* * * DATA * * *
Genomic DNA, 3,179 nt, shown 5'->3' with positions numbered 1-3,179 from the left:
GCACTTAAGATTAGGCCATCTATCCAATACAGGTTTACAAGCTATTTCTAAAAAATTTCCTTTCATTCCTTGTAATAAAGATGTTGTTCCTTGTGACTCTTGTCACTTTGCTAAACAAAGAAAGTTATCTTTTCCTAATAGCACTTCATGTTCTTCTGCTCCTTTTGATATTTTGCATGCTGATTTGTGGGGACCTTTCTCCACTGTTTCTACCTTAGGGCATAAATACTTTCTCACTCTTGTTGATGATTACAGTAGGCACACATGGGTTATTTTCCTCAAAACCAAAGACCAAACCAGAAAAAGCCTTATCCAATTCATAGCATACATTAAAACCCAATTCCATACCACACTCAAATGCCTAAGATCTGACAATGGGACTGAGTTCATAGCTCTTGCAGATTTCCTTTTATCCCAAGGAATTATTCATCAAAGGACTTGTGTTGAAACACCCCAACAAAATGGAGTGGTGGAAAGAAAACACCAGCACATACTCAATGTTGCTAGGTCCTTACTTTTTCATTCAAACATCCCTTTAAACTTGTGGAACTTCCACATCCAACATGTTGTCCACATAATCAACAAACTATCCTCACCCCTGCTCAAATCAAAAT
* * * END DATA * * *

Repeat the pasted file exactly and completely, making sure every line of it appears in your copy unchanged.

Genomic DNA, 3,179 nt, shown 5'->3' with positions numbered 1-3,179 from the left:
GCACTTAAGATTAGGCCATCTATCCAATACAGGTTTACAAGCTATTTCTAAAAAATTTCCTTTCATTCCTTGTAATAAAGATGTTGTTCCTTGTGACTCTTGTCACTTTGCTAAACAAAGAAAGTTATCTTTTCCTAATAGCACTTCATGTTCTTCTGCTCCTTTTGATATTTTGCATGCTGATTTGTGGGGACCTTTCTCCACTGTTTCTACCTTAGGGCATAAATACTTTCTCACTCTTGTTGATGATTACAGTAGGCACACATGGGTTATTTTCCTCAAAACCAAAGACCAAACCAGAAAAAGCCTTATCCAATTCATAGCATACATTAAAACCCAATTCCATACCACACTCAAATGCCTAAGATCTGACAATGGGACTGAGTTCATAGCTCTTGCAGATTTCCTTTTATCCCAAGGAATTATTCATCAAAGGACTTGTGTTGAAACACCCCAACAAAATGGAGTGGTGGAAAGAAAACACCAGCACATACTCAATGTTGCTAGGTCCTTACTTTTTCATTCAAACATCCCTTTAAACTTGTGGAACTTCCACATCCAACATGTTGTCCACATAATCAACAAACTATCCTCACCCCTGCTCAAATCAAAAT